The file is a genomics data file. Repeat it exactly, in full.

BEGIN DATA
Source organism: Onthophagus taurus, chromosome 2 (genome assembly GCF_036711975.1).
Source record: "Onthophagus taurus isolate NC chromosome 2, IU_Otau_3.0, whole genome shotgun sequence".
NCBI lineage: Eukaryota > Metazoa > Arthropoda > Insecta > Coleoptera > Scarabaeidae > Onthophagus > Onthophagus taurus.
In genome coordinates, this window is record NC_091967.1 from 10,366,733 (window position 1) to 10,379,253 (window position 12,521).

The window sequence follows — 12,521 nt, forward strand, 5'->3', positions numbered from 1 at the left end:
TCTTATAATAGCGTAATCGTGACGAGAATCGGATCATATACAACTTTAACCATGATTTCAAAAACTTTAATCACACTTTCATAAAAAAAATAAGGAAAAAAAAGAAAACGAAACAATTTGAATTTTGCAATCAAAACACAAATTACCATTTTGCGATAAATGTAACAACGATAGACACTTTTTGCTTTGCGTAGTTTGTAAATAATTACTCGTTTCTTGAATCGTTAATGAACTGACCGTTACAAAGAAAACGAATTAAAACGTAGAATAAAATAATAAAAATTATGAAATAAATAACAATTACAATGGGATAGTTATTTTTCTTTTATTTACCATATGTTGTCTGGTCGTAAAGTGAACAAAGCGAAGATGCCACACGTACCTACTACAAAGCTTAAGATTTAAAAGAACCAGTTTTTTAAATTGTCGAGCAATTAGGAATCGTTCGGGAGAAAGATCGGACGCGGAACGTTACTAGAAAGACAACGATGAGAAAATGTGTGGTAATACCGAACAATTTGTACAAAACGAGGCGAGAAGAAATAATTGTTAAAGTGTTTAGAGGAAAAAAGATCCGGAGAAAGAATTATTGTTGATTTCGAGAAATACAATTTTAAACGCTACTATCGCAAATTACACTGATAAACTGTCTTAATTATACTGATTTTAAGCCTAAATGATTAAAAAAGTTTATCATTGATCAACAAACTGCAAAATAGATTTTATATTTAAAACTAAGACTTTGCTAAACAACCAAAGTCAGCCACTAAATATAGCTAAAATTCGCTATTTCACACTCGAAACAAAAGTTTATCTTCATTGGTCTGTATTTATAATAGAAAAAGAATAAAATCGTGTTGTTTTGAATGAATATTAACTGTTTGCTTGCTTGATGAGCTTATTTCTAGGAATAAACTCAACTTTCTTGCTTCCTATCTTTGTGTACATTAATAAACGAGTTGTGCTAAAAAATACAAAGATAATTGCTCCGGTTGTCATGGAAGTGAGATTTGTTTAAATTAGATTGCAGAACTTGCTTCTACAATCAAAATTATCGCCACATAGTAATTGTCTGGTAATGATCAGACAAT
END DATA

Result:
Source organism: Onthophagus taurus, chromosome 2 (genome assembly GCF_036711975.1).
Source record: "Onthophagus taurus isolate NC chromosome 2, IU_Otau_3.0, whole genome shotgun sequence".
NCBI lineage: Eukaryota > Metazoa > Arthropoda > Insecta > Coleoptera > Scarabaeidae > Onthophagus > Onthophagus taurus.
In genome coordinates, this window is record NC_091967.1 from 10,366,733 (window position 1) to 10,379,253 (window position 12,521).

The window sequence follows — 12,521 nt, forward strand, 5'->3', positions numbered from 1 at the left end:
TCTTATAATAGCGTAATCGTGACGAGAATCGGATCATATACAACTTTAACCATGATTTCAAAAACTTTAATCACACTTTCATAAAAAAAATAAGGAAAAAAAAGAAAACGAAACAATTTGAATTTTGCAATCAAAACACAAATTACCATTTTGCGATAAATGTAACAACGATAGACACTTTTTGCTTTGCGTAGTTTGTAAATAATTACTCGTTTCTTGAATCGTTAATGAACTGACCGTTACAAAGAAAACGAATTAAAACGTAGAATAAAATAATAAAAATTATGAAATAAATAACAATTACAATGGGATAGTTATTTTTCTTTTATTTACCATATGTTGTCTGGTCGTAAAGTGAACAAAGCGAAGATGCCACACGTACCTACTACAAAGCTTAAGATTTAAAAGAACCAGTTTTTTAAATTGTCGAGCAATTAGGAATCGTTCGGGAGAAAGATCGGACGCGGAACGTTACTAGAAAGACAACGATGAGAAAATGTGTGGTAATACCGAACAATTTGTACAAAACGAGGCGAGAAGAAATAATTGTTAAAGTGTTTAGAGGAAAAAAGATCCGGAGAAAGAATTATTGTTGATTTCGAGAAATACAATTTTAAACGCTACTATCGCAAATTACACTGATAAACTGTCTTAATTATACTGATTTTAAGCCTAAATGATTAAAAAAGTTTATCATTGATCAACAAACTGCAAAATAGATTTTATATTTAAAACTAAGACTTTGCTAAACAACCAAAGTCAGCCACTAAATATAGCTAAAATTCGCTATTTCACACTCGAAACAAAAGTTTATCTTCATTGGTCTGTATTTATAATAGAAAAAGAATAAAATCGTGTTGTTTTGAATGAATATTAACTGTTTGCTTGCTTGATGAGCTTATTTCTAGGAATAAACTCAACTTTCTTGCTTCCTATCTTTGTGTACATTAATAAACGAGTTGTGCTAAAAAATACAAAGATAATTGCTCCGGTTGTCATGGAAGTGAGATTTGTTTAAATTAGATTGCAGAACTTGCTTCTACAATCAAAATTATCGCCACATAGTAATTGTCTGGTAATGATCAGACAAT